More than 2 terabytes of data leaked from a Panama-based law firm show how some of the world’s most powerful figures hide their money in tax havens.
A massive document leak has confirmed what many likely already knew: The world’s elite are hiding their wealth in tax havens. And just a few days after going live the news is already creating shakeups in international governments.
Over the weekend, the International Consortium of Investigative Journalists ripped the doors off of the global finance vault by leaking more than 11 million documents containing details about the financial portfolios of prominent politicians, celebrities, private business people and more. The data cache, called the Panama Papers, comes from the Panamanian law firm Mossack Fonseca, an international company that has been helping clients set up offshore accounts and manage their wealth … by hiding it in tax havens.
Nobody knows what the hell is going on in #Iceland, even MPs. Most interesting story in world politics today. https://t.co/r6KCjW3eQw— Edward Snowden (@Edward Snowden)1459868911.0
“The data provides rare insights into a world that can only exist in the shadows,” reports Süddeutsche Zeitung, the German newspaper that initially received the documents and then turned them over to the ICIJ. “It proves how a global industry led by major banks, legal firms, and asset management companies secretly manages the estates of the world’s rich and famous.”
Using tax havens to hide wealth is the kind of “open secret” that draws cheers from the public when a politician shouts “No more!” It’s the kind of practice usually attributed to sneaky corporate big wigs and Wall Street fat cats – you know, the obviously Evil People – and is an easy villain for everyone to collectively wag their fingers at. But the Panama Papers show that world leaders have been using these methods to keep their own wealth safe from taxes, suggesting that if you have the right amount of money you’re above paying your fair share. Even if you’ve been publicly elected to do your job.
Officials from around the world, including 12 current and former heads of state and about 140 other leaders from 50 countries, are implicated in the documents. So far, 3,500 people named in the Papers gave Mossack Fonseca a United States address, but it is yet to be confirmed how many of those are actual U.S. citizens. And while they have yet to find any influential American figures, the papers do name Syrian president Bashar al-Assad, Ukrainian president Petro Poroshenko, Pakistani Prime Minister Nawaz Sharif and a host of Saudi royalty. British prime minister David Cameron hasn’t been named, but his father is shown to have run an offshore investment fund that managed millions of pounds and never paid any U.K. tax on profits. And a close friend of Russian uber-leader Vladimir Putin has been connected to $2 billion worth of assets running through the Panamanian firm.
[quote position="left" is_quote="true"]The data proves how a global industry led by major banks, legal firms, and asset management companies secretly manages the estates of the world’s rich and famous.[/quote]
Governments around the world, including the U.S., are allegedly working to review the papers, while opposition politicians like Jeremy Corbyn in the U.K. have begun calling for transparency from those implicated. In the United States, probably unsurprisingly, Bernie Sanders has positioned himself on the right side of history, having opposed a 2011 free-trade agreement with Panama citing concerns that it would made this kind of offshore evasion easier. In Iceland, massive demonstrations aimed at forcing Prime Minister Sigmundur Gunnlaugsson to resign have drawn thousands into the streets. The Papers showed that Gunnlaugsson used an offshore firm to hide financial interest in the country’s collapsed banks, and news broke midday Tuesday that he will give in to protester demands for his resignation. He is the first casualty of the leaks.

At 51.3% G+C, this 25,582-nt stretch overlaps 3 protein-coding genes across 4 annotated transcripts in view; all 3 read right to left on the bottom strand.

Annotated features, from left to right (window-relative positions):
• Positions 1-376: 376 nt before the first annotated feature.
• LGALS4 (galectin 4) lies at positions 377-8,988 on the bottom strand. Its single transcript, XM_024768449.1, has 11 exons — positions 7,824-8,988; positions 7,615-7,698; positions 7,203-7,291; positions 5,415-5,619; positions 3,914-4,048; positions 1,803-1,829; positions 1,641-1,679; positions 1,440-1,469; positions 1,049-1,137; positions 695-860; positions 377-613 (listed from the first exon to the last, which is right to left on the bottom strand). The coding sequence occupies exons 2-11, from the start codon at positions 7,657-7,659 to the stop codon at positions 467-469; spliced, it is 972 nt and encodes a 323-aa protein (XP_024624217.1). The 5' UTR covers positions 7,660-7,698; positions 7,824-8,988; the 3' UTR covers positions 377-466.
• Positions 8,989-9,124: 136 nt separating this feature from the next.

But even if what Mossack has helped clients do is morally wrong, there’s no indication that the leaked activity is actually illegal, and until Tuesday that was Gunnlaugsson’s main defense. Despite being massively shady and publicly reviled, these kinds of shell corporations and offshore investments can be legal if done correctly. Going after these kinds of practices has generated major political capital in the wake of the global recession that many countries are still recovering from, but the question of whether politicians can actually pass changes that would make hiding wealth in tax havens at least close to impossible has always been up for debate. These papers cast even longer shadows on those promises while showing the extent to which the wealthy are able to dodge their civic financial obligations.
The fact is, these papers might not change any of these dubious practices. But the scandal does highlight what has become a lightning rod issue around the world: income and wealth disparity in the age of austerity. Think of these papers as a massive arrow pointing straight at the 1 percent and the totally separate world in which they operate. Pulling that world out of the wings and onto the public stage is a pretty significant step in getting rid of these kinds of practices, because we can’t fight what we don’t know even exists.
And more importantly, the Panama Papers could be just the tip of the iceberg. Mossack Fonseca is only the fourth largest firm handling these kinds of accounts, meaning there are at least three more with even longer client rosters hiding even larger sums of money. With increased scrutiny and public demand, data dumps like what we’re seeing in the Panama Papers give hope that the world of offshore finance need not remain opaque forever – that what’s done in the dark can be brought into the cleansing light of day.